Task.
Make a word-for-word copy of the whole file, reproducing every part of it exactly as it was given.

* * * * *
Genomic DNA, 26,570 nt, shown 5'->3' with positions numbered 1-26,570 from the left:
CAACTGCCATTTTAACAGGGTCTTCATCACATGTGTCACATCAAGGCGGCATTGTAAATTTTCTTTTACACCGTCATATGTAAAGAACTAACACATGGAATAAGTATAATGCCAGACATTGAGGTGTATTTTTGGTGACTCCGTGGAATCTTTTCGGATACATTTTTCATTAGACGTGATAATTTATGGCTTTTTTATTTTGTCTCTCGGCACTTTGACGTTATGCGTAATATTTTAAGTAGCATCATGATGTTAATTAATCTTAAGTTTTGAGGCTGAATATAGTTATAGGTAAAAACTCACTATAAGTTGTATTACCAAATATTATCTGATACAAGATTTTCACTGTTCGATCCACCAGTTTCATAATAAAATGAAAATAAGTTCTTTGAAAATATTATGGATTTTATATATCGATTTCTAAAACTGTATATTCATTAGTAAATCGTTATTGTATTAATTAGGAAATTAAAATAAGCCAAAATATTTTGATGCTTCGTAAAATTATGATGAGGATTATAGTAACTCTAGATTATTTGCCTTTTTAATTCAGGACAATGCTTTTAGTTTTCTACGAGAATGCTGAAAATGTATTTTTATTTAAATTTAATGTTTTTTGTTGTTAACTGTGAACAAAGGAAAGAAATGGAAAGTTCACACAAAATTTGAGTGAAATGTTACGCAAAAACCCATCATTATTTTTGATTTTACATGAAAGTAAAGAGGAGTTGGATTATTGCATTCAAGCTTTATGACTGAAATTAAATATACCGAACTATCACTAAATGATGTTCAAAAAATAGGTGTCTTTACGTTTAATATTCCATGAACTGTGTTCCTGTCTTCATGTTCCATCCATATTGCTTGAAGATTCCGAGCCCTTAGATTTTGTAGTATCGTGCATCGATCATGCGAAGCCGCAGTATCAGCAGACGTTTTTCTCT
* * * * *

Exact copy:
Genomic DNA, 26,570 nt, shown 5'->3' with positions numbered 1-26,570 from the left:
CAACTGCCATTTTAACAGGGTCTTCATCACATGTGTCACATCAAGGCGGCATTGTAAATTTTCTTTTACACCGTCATATGTAAAGAACTAACACATGGAATAAGTATAATGCCAGACATTGAGGTGTATTTTTGGTGACTCCGTGGAATCTTTTCGGATACATTTTTCATTAGACGTGATAATTTATGGCTTTTTTATTTTGTCTCTCGGCACTTTGACGTTATGCGTAATATTTTAAGTAGCATCATGATGTTAATTAATCTTAAGTTTTGAGGCTGAATATAGTTATAGGTAAAAACTCACTATAAGTTGTATTACCAAATATTATCTGATACAAGATTTTCACTGTTCGATCCACCAGTTTCATAATAAAATGAAAATAAGTTCTTTGAAAATATTATGGATTTTATATATCGATTTCTAAAACTGTATATTCATTAGTAAATCGTTATTGTATTAATTAGGAAATTAAAATAAGCCAAAATATTTTGATGCTTCGTAAAATTATGATGAGGATTATAGTAACTCTAGATTATTTGCCTTTTTAATTCAGGACAATGCTTTTAGTTTTCTACGAGAATGCTGAAAATGTATTTTTATTTAAATTTAATGTTTTTTGTTGTTAACTGTGAACAAAGGAAAGAAATGGAAAGTTCACACAAAATTTGAGTGAAATGTTACGCAAAAACCCATCATTATTTTTGATTTTACATGAAAGTAAAGAGGAGTTGGATTATTGCATTCAAGCTTTATGACTGAAATTAAATATACCGAACTATCACTAAATGATGTTCAAAAAATAGGTGTCTTTACGTTTAATATTCCATGAACTGTGTTCCTGTCTTCATGTTCCATCCATATTGCTTGAAGATTCCGAGCCCTTAGATTTTGTAGTATCGTGCATCGATCATGCGAAGCCGCAGTATCAGCAGACGTTTTTCTCT